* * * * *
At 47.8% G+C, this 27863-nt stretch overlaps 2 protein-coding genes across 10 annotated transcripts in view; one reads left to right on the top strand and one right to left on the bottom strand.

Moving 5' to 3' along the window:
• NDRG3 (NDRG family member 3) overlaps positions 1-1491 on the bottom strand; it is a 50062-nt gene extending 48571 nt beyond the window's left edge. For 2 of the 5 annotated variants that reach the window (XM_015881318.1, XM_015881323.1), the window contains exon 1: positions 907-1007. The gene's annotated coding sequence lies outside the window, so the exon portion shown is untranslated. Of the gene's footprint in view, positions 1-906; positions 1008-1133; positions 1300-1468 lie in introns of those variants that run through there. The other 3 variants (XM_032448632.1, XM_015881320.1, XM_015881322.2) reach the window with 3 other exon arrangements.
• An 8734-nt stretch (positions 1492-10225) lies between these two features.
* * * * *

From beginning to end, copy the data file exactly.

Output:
At 47.8% G+C, this 27863-nt stretch overlaps 2 protein-coding genes across 10 annotated transcripts in view; one reads left to right on the top strand and one right to left on the bottom strand.

Moving 5' to 3' along the window:
• NDRG3 (NDRG family member 3) overlaps positions 1-1491 on the bottom strand; it is a 50062-nt gene extending 48571 nt beyond the window's left edge. For 2 of the 5 annotated variants that reach the window (XM_015881318.1, XM_015881323.1), the window contains exon 1: positions 907-1007. The gene's annotated coding sequence lies outside the window, so the exon portion shown is untranslated. Of the gene's footprint in view, positions 1-906; positions 1008-1133; positions 1300-1468 lie in introns of those variants that run through there. The other 3 variants (XM_032448632.1, XM_015881320.1, XM_015881322.2) reach the window with 3 other exon arrangements.
• An 8734-nt stretch (positions 1492-10225) lies between these two features.